CYBORG #23 / Writer: Marv Wolfman / Art: Dale Eaglesham / DC Comics/ Released: June 6, 2018
Released right before Father’s Day, Cyborg #23 begins with a horrified Cyborg being pulled apart by a team of scientists, led by his father. Writer Marv Wolfman does a great job of giving voice to a disabled character being betrayed by someone who should be an advocate for him. Cyborg struggles, throughout the story, to figure out if and how and why his cybernetics have fallen victim to tampering. Wolfman writes a great faux-climax with Cyborg confronting (but also not confronting) his father over whether his agency has been violated.
Cyborg literally talks through a door, to a silent and unrepentant father. He makes peace with the fact that he may never learn the truth from his father. Unfortunately, this is the point of the story that things start to fall apart. It’s at this point that the dialogue begins to feel a tad rushed; even the “introduction” of the villain Master Nijiro, is quite hasty. In fact, the only thing faster than Master Nijiro’s introduction is the battle between Nijiro and Cyborg. Interestingly enough, we do learn that (in stark contrast to Cyborg’s father), Nijiro’s father used technology to better his life to ensure Nijiro’s success/happiness.
The contrast between Nijiro’s relationship to his father and Cyborg’s to his father solidified how problematic Silas is to his son. However, the plot here is muddied by how briefly we explore Nijiro and his raison d’etre. It works for moving the story along, but that’s it. Its brevity takes away the seriousness of his agenda until we suddenly find ourselves in a battle scene.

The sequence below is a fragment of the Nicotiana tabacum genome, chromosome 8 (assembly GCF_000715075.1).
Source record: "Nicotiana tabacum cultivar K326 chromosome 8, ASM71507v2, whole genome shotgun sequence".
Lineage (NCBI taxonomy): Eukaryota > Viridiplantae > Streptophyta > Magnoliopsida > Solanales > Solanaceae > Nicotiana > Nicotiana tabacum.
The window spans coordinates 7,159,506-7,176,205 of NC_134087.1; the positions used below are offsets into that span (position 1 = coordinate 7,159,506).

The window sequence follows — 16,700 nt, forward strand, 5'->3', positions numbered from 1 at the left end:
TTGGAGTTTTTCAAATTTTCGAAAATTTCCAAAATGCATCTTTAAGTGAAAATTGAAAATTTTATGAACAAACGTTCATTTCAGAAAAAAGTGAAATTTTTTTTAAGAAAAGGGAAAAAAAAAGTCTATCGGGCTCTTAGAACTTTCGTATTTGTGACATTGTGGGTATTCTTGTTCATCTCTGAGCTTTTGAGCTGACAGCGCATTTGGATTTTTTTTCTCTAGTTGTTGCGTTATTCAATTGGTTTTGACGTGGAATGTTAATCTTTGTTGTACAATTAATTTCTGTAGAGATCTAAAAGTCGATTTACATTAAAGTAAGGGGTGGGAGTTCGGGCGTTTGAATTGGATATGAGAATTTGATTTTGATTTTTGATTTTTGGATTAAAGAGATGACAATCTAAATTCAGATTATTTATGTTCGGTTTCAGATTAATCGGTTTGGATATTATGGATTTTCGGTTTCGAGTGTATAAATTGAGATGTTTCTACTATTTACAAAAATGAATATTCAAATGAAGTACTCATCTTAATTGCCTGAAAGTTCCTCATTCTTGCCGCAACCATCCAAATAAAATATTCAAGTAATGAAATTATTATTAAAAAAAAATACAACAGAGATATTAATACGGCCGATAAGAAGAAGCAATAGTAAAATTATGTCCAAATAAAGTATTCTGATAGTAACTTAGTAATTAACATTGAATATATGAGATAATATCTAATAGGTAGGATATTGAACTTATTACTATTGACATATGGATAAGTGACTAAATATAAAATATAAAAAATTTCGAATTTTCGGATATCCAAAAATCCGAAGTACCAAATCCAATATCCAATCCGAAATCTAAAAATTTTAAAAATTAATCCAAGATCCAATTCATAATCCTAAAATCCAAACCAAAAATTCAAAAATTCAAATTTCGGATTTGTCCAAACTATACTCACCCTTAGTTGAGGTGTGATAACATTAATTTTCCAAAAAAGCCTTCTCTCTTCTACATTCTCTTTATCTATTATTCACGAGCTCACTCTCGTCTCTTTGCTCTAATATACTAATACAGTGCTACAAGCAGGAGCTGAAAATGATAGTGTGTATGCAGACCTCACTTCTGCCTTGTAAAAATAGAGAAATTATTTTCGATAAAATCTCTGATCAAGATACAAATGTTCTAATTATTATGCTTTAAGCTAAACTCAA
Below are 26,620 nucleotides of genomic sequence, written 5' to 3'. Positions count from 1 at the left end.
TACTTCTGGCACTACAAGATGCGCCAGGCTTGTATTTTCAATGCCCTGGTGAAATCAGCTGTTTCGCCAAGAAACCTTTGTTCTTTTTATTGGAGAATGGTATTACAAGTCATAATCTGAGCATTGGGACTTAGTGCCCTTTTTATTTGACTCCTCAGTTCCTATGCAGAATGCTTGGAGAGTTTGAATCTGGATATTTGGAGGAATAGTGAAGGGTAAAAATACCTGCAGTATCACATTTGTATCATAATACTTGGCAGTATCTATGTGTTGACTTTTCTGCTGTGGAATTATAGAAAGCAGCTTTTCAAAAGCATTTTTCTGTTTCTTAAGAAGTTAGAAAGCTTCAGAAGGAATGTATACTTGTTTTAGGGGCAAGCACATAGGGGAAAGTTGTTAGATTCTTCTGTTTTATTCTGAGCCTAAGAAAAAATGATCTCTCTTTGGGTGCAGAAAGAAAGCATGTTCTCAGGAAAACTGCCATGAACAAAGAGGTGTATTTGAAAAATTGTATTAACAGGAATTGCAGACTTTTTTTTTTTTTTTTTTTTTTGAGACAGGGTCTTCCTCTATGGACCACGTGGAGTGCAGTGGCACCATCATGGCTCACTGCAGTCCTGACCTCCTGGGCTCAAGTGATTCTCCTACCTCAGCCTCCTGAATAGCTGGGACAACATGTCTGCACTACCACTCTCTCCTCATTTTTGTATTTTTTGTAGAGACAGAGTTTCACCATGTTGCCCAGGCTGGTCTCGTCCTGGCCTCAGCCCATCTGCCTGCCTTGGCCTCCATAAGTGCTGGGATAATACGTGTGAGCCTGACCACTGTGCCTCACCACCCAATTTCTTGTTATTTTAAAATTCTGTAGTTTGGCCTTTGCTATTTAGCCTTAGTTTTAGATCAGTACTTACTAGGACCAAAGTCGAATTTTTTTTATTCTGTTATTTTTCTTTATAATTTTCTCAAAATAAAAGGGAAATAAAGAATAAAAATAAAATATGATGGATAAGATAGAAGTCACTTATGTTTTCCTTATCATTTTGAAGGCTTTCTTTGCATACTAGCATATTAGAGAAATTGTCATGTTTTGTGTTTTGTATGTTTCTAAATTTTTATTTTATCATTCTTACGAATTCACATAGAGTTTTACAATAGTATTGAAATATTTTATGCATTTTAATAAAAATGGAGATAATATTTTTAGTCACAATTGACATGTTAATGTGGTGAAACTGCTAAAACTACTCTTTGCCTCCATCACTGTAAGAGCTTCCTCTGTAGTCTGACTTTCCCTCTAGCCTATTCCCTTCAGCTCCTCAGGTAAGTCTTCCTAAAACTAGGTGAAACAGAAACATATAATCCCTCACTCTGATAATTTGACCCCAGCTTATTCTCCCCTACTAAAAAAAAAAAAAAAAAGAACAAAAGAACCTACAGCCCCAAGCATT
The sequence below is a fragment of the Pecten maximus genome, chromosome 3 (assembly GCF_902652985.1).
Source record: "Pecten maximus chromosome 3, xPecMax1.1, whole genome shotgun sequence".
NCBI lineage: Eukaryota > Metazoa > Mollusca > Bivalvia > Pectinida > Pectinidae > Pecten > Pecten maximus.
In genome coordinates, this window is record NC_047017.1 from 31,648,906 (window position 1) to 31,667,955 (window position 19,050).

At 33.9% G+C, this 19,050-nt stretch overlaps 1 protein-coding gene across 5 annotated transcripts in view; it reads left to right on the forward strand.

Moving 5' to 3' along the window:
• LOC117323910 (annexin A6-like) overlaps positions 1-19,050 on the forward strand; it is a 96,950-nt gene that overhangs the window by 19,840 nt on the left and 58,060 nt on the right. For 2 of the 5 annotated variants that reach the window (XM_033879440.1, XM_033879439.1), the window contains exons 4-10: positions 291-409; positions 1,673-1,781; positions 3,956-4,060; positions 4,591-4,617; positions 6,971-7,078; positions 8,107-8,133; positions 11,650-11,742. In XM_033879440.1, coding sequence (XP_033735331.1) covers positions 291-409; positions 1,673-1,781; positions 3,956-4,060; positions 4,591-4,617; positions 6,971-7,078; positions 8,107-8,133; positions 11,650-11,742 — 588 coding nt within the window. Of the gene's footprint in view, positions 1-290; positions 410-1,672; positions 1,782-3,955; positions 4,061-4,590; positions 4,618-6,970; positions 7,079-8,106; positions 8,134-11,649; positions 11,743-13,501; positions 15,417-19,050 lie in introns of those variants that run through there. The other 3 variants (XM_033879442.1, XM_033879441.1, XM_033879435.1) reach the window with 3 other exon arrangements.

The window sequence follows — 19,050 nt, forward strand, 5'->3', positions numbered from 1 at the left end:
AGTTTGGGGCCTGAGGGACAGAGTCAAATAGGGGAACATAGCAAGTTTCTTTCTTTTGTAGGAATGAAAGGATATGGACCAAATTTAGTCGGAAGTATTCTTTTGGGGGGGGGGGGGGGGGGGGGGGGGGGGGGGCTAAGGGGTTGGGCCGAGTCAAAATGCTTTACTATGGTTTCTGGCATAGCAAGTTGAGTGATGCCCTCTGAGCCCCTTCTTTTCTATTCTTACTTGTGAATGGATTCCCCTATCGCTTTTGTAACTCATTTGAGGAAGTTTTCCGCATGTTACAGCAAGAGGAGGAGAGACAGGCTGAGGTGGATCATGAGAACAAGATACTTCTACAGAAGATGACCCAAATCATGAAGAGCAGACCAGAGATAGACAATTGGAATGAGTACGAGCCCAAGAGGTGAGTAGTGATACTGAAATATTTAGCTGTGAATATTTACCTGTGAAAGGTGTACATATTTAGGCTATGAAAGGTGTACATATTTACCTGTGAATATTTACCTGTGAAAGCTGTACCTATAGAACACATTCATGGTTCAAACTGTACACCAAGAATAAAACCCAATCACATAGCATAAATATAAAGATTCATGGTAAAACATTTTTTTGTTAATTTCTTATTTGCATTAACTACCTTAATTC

Although the plot seemed pretty basic, and the dialogue was too slow and too quick in comparison to the rest of the story, artist Tom Derenick came to the rescue. Derenick’s contribution helps to keep the reader engaged. Drawing robots and robot parts aren’t easy, but Derenick’s visual pacing coupled with Wil Quintana’s coloring succeeds in been stimulating in the face of less-than-interesting storytelling.
This is still a fun story to read, and most likely fell victim to “middle-child syndrome”. This isn’t a mind-blowing issue but is clearly an issue setting the stage for a bigger confrontation. Cyborg #23 gets a 3.5 because it covers all the basics of good comic book storytelling, but its art is really what propels it forward to being a great read.
Verdict: 3.5 out of 5.
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